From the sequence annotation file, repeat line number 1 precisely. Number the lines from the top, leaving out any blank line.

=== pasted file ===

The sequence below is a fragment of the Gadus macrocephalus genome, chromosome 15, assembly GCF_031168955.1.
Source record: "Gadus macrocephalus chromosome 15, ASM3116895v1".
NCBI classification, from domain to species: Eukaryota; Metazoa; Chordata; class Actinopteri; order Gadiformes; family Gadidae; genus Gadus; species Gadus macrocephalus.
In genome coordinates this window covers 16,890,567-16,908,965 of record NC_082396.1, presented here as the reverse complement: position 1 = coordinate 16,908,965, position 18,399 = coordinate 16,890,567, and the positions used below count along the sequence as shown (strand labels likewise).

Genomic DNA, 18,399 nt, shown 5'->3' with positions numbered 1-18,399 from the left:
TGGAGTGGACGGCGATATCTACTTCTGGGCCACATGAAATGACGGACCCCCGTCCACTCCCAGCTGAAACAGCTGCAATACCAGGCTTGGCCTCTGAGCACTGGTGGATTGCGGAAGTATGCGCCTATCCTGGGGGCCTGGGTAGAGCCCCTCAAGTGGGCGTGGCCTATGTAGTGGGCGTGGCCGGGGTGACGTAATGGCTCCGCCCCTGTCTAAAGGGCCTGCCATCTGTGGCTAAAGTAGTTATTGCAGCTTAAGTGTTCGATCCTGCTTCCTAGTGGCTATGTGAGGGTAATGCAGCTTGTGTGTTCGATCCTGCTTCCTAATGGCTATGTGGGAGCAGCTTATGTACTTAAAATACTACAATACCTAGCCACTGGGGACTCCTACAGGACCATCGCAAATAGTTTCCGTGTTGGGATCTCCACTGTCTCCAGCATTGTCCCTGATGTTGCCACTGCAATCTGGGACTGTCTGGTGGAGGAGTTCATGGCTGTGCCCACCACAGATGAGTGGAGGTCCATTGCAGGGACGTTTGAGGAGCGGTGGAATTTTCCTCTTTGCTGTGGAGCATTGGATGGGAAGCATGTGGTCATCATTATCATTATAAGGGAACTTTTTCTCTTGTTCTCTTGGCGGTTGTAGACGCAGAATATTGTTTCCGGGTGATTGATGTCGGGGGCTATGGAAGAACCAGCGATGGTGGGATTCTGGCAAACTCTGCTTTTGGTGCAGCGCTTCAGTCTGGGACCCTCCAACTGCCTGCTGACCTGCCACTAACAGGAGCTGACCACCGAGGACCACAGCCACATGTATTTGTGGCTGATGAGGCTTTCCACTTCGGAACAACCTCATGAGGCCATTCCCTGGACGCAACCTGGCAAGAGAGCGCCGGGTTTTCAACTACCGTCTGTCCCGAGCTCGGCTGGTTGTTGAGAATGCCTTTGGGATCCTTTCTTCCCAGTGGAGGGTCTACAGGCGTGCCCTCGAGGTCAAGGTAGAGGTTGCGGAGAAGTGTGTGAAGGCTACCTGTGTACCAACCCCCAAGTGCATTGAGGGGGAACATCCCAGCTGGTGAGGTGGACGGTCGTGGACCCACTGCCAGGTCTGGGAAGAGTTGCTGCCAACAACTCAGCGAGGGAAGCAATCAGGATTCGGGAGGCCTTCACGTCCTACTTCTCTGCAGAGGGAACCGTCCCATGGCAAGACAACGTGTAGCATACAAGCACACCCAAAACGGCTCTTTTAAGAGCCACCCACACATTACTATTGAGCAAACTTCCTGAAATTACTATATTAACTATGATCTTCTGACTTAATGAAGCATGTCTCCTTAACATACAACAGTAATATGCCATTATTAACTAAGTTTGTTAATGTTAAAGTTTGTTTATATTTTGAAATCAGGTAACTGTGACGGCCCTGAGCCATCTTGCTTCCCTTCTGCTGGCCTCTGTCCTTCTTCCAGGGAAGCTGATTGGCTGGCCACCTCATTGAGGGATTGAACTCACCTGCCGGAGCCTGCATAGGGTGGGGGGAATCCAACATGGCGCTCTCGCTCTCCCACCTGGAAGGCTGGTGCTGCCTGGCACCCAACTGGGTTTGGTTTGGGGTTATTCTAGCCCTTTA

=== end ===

The sequence below is a fragment of the Gadus macrocephalus genome, chromosome 15, assembly GCF_031168955.1.